Farmed Fish Fables

Last month I was lucky to tag along on the North Carolina Department of Agriculture‘s sponsored Eastern NC Seafood Farm Tour. If you follow my social media feeds, it’s clear I have a soft spot for all things seafood. Oysters, grouper, shrimp – I don’t discriminate.

Living in a coastal state, there is an abundance of regionally available seafood choices native to North Carolina. There were countless highlights of this tour, including the ever present delectable samples of fresh seafaring goodies. However, I’m most excited to bring to light a few of the fables commonly surrounding the topic of aquaculture.

Farm raised fish isn’t as “clean” as wild caught fish.

We can google everything now and find the worst case scenario emblazoned on the first page of results. This doesn’t seclude aquaculture. Within the food and nutrition field, I regularly hear how “dirty” farmed fish is and how it should be avoided. However, every aquaculture stop we visited was as clean as a farm should be expected to be and tanks were by no means crowded. When it comes down to it, fish are animals and that means they have inputs and outputs just like humans. Circle G Farm, Mill Point Aquaculture, Mr. Big Seafood and Marshallberg Farms have filtration systems set up within their tanks to produce fish and shellfish that more than surpass the food safety and sanitation regulations.

Oysters are only in season during “R” months.

I’ve always been taught this, whether it was from a past chef or an old wive’s tale. However, this ideology was quickly put to rest by Jimmy Morris from Mill Point Aquaculture in Sea Level. The reality is oysters are commonly consumed raw, which means strict temperature regulations are enforced upon hatcheries, such as Mill Point, to make sure they are safe for public consumption. When water levels fluctuate more than 2 inches, natural bacteria and pollutants in the water disturb the oyster’s normal environment, so there is a moratorium put on consuming said oysters for 48 hours. This means oysters are “in season” year round, especially as we have access to the beauties grown down on the NC coast.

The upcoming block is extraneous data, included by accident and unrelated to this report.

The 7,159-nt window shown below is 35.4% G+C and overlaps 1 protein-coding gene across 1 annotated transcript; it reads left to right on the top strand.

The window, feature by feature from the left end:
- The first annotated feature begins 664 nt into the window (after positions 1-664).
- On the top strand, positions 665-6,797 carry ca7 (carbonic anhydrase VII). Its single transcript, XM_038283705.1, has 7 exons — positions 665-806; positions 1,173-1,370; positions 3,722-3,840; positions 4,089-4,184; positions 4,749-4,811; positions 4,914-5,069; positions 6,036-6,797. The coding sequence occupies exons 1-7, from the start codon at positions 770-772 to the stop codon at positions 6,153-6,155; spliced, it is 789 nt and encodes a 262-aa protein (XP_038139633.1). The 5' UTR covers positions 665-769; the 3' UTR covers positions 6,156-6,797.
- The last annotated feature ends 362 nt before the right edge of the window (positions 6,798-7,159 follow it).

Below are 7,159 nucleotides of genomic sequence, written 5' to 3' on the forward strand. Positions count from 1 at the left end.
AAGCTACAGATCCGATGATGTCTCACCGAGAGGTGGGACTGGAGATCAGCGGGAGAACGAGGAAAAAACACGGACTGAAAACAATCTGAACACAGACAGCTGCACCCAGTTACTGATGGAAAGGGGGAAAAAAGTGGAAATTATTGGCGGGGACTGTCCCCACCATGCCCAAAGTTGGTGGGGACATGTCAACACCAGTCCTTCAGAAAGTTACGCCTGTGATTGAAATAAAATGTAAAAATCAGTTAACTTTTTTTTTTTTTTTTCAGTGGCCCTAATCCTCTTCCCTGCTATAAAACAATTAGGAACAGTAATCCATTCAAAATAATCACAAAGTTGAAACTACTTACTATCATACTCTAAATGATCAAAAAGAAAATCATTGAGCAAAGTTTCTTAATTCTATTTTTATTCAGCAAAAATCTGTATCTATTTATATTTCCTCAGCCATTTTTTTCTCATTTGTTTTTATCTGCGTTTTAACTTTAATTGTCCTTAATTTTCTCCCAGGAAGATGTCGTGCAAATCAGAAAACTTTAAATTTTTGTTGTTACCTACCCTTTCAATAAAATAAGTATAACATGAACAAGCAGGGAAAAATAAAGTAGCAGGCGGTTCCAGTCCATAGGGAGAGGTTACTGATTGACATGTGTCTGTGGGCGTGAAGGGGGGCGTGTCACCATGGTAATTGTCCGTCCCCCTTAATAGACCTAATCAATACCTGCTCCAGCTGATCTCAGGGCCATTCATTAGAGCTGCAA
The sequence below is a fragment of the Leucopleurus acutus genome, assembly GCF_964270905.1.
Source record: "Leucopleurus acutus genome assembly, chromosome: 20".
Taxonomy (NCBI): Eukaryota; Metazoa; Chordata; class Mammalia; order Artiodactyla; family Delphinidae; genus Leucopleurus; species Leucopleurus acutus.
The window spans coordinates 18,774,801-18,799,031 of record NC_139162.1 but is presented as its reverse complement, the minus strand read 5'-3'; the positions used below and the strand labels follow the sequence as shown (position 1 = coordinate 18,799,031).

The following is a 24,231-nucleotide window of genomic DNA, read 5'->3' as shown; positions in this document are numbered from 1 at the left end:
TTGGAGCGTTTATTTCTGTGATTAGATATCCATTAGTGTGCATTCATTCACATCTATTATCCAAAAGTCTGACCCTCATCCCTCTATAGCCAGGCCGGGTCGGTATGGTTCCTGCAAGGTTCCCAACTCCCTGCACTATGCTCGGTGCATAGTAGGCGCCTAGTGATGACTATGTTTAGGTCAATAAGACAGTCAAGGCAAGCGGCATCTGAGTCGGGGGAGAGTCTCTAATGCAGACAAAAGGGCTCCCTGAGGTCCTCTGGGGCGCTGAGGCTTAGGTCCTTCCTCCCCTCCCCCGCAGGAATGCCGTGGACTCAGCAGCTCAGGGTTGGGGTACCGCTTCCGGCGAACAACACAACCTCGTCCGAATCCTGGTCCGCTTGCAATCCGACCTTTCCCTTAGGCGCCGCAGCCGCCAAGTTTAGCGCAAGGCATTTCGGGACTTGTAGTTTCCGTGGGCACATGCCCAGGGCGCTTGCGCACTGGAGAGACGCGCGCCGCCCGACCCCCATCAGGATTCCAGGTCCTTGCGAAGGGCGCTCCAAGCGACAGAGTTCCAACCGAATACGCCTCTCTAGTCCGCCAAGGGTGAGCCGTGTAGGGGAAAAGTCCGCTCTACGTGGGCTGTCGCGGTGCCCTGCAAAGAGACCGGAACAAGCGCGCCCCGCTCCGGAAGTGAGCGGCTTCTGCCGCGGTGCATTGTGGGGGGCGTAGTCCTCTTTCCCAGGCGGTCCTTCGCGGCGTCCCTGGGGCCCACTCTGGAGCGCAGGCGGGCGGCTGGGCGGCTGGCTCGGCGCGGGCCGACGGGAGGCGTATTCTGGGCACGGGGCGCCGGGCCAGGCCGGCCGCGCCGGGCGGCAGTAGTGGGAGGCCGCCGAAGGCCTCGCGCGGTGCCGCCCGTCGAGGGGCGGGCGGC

Fully grown oyster

Frozen seafood isn’t as good as fresh seafood.

Our stop at Mr. Big Seafood on Harkers Island squashed this myth before our tour of the facilities even started. Mr. Big, along with a majority of the other farms we visited, processes and freezes a large portion of their product within mere hours of harvesting. The frozen vs. fresh debate is common when looking at vegetable options, too. Seafood is in the same boat as vegetables in that they are harvested, processed quickly and frozen to maintain their freshness to be shipped to customers near and far. Mr. Big Seafood also sells a fair amount of their coastal treasures in their quaint storefront.

Soft Shell Crab

Freshly molted soft shell crab

Aquaculture farmers are just in it for the money.

The bottom line is the places we visited are all operating businesses. However, that means producing and harvesting quality product that will actually sell on the market. Many of the producers we met on the tour are second and third generation farmers, fishermen and fisherwomen. The family tradition beams not only from the talent and skill they’ve acquired over the years, but in the stories they’re able to share of Eastern North Carolina coastal culture through something as simple as their daily catch. Spending just a few days with them it’s easy to see how tirelessly long the days are full of laboring and providing for their families and us, as consumers. There is immense pride and care that shines through their work for you to see this is more than just a job for them.

My love for shellfish dwindled after this tour.

My love for NC Seafood only grew tenfold after this tour. See picture below for evidence.

Oyster Smiles

Oyster smiles are the best smiles

Kardia Doesn’t Skip a Beat